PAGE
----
Rather than large palaces and churches, Amsterdam is known for its private houses that comprise so much of the inner city’s 700 hectares (1729 acres). The total of approximately 7000 private homes, now classified and protected as monuments, is a testimony to the city’s importance as a merchant centre in the 17th and 18th century. The trademark of Amsterdam remains the private house; each with its own specific roof, door and facade.
Amsterdam: The Ground Underneath
The soil under Amsterdam and much of Holland contains three major ingredients; clay, sand and peat. Layers of clay are left by the sea that periodically invaded the land. The sand is from the delta’s formed by the Rhine, Maas and other small rivers. The peat layers are remnants of the swamps and marshes that had developed behind the costal dunes. Various combinations of the above mentioned processes are responsible for the diversity of layers underneath Amsterdam today. When “Amsterdammers” talk of the “first and second layer” they refer to the sand layers at 14 and 20 meters below the surface. Depending on when they were built and how heavy buildings would be, practically all of the buildings in Amsterdam rest on one of these layers. Another layer, the so called “Boerenlaag” (farmers-layer) begins 7 meters below the surface and is probably named after the layers that were found closest to the surface out in the farmlands. Although better suited for the lighter weight wooden buildings it was sometimes used as support layers for masonry buildings. There are still buildings in the Jordaan that have foundations on this “Boerenlaag”. The Jordaan area can be found opposite the Hotel Pulitzer at the Prinsengracht. The layer of peat, presently found at 4 to 5 meters below the surface, used to be top soil a couple of centuries ago. The layer of sand and rubble above it is fill from canal dredging. Furthermore the big 17th century expansion required sand to be brought to Amsterdam, all the way from the coast.
Amsterdam: The History in a Nutshell
Round about the year 1000 AD the surroundings of today’s Amsterdam were a hostile and swampy area with an open connection to the North Sea. Only the sandy areas in het Gooi (east of today’s Amsterdam) and the dunes near Haarlem offered possibilities for human occupation. This situation changed when pioneers started clearing small pieces of land in the swamps by digging ditches around the chosen spot; thus carrying off the water. Here and there small farms appeared. Everybody was self-supporting. Work was tightly divided into men’s and women’s work. The women worked in and around the house. Men worked on the land and built ships that were indispensable in this watery land. Between 1000 and 1300 AD the first villages appeared (Sloten and Oud Diemen). Because of all the ditches that had been dug the land had slowly started to “sink”. Every flood of the North Sea left water behind which eventually resulted in a number of lakes (Purmer-, Schermer-, Bijlmer- and Haarlemmerlake). Soon the decision to build dikes was made. The sea-holes that gave entry to the lakes were closed and along the whole south-coast of the IJ a dike was built that would reach until Haarlem. The building of this dike was a gigantic project for those days. At the same time various locks were built to encourage shipping. At these spots new villages appeared; Zaandam and Amsterdam.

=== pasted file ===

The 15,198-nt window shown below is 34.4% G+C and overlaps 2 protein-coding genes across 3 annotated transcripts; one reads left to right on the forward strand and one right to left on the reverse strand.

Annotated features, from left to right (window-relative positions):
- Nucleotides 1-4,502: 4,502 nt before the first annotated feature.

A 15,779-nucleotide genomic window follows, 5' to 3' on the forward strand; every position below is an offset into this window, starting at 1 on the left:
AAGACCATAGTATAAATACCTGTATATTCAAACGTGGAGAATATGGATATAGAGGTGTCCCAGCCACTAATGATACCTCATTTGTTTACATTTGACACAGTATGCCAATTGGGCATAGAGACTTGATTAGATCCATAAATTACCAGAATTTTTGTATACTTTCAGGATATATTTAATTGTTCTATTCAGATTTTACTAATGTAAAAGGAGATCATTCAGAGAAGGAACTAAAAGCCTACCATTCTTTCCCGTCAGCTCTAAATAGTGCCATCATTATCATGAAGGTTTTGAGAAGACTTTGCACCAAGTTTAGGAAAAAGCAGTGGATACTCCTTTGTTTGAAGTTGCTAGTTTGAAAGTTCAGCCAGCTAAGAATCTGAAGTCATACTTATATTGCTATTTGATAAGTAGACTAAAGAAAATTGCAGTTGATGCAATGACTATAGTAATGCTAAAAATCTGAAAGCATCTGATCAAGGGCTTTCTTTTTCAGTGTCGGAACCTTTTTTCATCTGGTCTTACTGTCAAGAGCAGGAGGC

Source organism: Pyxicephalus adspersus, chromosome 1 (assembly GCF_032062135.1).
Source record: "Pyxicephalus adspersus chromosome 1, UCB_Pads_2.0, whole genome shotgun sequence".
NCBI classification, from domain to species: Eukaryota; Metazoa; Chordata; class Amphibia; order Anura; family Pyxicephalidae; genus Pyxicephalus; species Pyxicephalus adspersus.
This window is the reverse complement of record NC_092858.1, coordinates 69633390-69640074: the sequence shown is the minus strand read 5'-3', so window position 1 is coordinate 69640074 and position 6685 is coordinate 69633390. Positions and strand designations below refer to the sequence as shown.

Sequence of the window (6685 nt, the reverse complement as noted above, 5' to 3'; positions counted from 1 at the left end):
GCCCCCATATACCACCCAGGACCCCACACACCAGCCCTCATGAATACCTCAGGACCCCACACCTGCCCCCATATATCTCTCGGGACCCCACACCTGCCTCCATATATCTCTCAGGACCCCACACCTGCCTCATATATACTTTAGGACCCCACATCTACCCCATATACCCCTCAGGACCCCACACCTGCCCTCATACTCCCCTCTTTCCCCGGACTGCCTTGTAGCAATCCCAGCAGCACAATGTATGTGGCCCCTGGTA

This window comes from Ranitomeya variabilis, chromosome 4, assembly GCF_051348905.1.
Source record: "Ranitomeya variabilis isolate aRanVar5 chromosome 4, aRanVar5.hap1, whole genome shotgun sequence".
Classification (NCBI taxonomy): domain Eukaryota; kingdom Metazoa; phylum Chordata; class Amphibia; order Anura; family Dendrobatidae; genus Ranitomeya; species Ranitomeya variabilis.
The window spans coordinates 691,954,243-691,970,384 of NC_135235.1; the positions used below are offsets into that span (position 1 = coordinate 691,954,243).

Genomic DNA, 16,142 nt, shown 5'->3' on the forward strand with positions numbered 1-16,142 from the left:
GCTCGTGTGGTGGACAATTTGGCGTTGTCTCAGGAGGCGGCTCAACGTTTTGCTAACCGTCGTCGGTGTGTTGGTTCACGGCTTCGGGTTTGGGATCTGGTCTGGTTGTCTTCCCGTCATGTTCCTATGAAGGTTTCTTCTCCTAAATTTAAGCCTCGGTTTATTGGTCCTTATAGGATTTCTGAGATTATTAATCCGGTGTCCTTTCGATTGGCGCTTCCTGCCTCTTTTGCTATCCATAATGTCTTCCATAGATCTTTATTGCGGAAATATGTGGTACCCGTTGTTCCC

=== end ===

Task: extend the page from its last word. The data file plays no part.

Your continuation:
The motto for the Dutch in those days was “work or drown”. The financial means and the authority of the Count who reigned over Holland were insufficient: everybody who owned anything participated in the development of Holland. The system showed few feudal characteristics. Participation was expected and practically everybody had a right of say. This rough form of democracy was the basis for a political culture that would last for centuries.
Around 1300 AD Amsterdam got its first city-rights. There were bigger cities in those days (Delft/Alkmaar) but Amsterdam was the fastest growing. Because of its democratic government the city showed an amazing flexibility. Wooden houses were replaced by buildings of brick. And it was the trade that would shape Amsterdam more and more.
The most important expansion, which would quadruple the size of the city, began in 1613. The Herengracht, Keizersgracht and Prinsengracht were dug; the beginning of the Brouwersgracht was dug and running in concentric form to the Leidsegracht. Aesthetic considerations played a major role in this last expansion.
The Keizersgracht was planned as the widest canal; 28 meters. The other two were planned at 25 meters wide each. The digging of these canals marked the beginning of an area just outside the canal-area, called Jordaan. In 1658, the second phase of the expansion began. The canals were extended from the Leidsegracht to the river Amstel. Marking the boundary of the city was the (outer) Singelgracht with its 26 bastions and windmills. The city held this shape for almost two centuries.
The total remaining number of 17th century houses is limited. Most of Amsterdams houses date from the 18th century and were often rebuilt in the 19th century. Only a third of the buildings of the inner city are old (built before 1850). In spite of some “breakthrough” streets and a few large-scale (office) buildings the city managed to keep its unique character through its unique combination of private houses and tree-lined canals. The trees are to be found within the open space behind the houses where a 17th century ordinance required that the ground be used as gardens.
Sony DSC-P200 |
Original size: 3072x2304 |
Current: 800x600 |
filename: DSC00197 |